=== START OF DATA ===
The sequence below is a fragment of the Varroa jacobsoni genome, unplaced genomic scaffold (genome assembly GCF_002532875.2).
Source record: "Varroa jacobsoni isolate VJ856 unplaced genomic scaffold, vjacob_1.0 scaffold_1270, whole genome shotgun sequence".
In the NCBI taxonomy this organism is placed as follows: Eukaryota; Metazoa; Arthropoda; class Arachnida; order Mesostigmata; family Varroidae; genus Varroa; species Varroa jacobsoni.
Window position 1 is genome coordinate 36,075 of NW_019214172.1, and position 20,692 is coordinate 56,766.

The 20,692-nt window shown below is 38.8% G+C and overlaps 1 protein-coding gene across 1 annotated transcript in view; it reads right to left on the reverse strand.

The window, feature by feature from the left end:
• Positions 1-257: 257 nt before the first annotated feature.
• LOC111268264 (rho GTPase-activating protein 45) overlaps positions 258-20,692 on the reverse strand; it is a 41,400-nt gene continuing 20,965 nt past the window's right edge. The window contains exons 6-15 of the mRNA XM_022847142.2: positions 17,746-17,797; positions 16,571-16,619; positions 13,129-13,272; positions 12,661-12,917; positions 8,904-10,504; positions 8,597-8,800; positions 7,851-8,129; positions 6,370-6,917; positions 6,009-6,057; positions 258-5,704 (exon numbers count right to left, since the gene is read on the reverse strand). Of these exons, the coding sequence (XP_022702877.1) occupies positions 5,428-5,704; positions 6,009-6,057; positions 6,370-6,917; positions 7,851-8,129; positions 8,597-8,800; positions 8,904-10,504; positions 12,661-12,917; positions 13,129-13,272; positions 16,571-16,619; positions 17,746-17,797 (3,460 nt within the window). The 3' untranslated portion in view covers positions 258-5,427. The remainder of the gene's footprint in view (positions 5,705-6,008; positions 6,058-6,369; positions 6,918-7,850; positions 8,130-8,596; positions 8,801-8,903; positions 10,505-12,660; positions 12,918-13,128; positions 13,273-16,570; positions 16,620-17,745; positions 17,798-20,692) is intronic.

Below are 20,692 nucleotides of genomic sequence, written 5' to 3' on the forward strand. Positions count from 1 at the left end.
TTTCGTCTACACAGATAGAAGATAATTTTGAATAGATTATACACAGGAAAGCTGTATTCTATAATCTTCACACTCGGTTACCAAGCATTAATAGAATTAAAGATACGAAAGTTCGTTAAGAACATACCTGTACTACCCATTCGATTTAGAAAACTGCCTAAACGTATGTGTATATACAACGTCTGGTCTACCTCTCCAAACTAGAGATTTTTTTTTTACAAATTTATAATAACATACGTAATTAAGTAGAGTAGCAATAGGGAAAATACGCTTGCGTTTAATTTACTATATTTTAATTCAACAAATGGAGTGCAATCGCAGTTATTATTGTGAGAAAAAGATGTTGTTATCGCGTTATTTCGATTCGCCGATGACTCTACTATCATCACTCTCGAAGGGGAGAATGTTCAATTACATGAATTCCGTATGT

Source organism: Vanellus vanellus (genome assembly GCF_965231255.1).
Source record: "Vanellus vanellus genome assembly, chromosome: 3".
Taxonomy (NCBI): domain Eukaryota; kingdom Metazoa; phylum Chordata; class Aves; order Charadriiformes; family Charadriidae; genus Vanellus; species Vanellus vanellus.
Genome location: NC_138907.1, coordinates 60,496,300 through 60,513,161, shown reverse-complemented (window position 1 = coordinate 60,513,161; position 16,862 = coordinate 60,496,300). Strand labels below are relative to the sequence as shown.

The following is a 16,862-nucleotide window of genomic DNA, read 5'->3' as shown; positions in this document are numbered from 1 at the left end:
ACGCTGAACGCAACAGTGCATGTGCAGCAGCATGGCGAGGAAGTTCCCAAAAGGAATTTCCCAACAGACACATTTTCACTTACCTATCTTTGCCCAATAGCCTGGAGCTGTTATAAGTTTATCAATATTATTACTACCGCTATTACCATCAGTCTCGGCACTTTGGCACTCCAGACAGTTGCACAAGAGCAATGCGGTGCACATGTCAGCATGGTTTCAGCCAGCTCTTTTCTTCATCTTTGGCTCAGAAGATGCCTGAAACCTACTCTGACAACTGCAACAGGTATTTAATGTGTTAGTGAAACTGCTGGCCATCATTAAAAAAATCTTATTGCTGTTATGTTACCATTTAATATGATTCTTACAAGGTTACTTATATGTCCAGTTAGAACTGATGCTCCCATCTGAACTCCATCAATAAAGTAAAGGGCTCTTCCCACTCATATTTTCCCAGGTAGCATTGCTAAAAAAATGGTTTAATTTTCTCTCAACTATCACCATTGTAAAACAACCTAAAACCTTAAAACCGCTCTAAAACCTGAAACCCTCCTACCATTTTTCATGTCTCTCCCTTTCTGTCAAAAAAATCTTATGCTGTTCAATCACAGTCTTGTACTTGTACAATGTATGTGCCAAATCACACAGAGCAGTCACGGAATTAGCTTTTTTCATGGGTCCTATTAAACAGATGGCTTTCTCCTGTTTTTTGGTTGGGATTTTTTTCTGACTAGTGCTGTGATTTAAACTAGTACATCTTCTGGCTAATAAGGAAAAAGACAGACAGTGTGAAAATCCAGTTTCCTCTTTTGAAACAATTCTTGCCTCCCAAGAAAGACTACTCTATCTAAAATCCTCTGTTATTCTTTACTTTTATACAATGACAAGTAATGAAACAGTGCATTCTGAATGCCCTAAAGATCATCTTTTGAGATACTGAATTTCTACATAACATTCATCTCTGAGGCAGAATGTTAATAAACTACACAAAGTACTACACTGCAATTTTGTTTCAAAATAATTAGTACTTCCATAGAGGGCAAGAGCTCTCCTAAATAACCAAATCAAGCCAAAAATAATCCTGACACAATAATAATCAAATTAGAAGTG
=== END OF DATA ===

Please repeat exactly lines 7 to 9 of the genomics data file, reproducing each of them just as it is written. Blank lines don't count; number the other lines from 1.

• Positions 1-257: 257 nt before the first annotated feature.
• LOC111268264 (rho GTPase-activating protein 45) overlaps positions 258-20,692 on the reverse strand; it is a 41,400-nt gene continuing 20,965 nt past the window's right edge. The window contains exons 6-15 of the mRNA XM_022847142.2: positions 17,746-17,797; positions 16,571-16,619; positions 13,129-13,272; positions 12,661-12,917; positions 8,904-10,504; positions 8,597-8,800; positions 7,851-8,129; positions 6,370-6,917; positions 6,009-6,057; positions 258-5,704 (exon numbers count right to left, since the gene is read on the reverse strand). Of these exons, the coding sequence (XP_022702877.1) occupies positions 5,428-5,704; positions 6,009-6,057; positions 6,370-6,917; positions 7,851-8,129; positions 8,597-8,800; positions 8,904-10,504; positions 12,661-12,917; positions 13,129-13,272; positions 16,571-16,619; positions 17,746-17,797 (3,460 nt within the window). The 3' untranslated portion in view covers positions 258-5,427. The remainder of the gene's footprint in view (positions 5,705-6,008; positions 6,058-6,369; positions 6,918-7,850; positions 8,130-8,596; positions 8,801-8,903; positions 10,505-12,660; positions 12,918-13,128; positions 13,273-16,570; positions 16,620-17,745; positions 17,798-20,692) is intronic.

Below are 20,692 nucleotides of genomic sequence, written 5' to 3' on the forward strand. Positions count from 1 at the left end.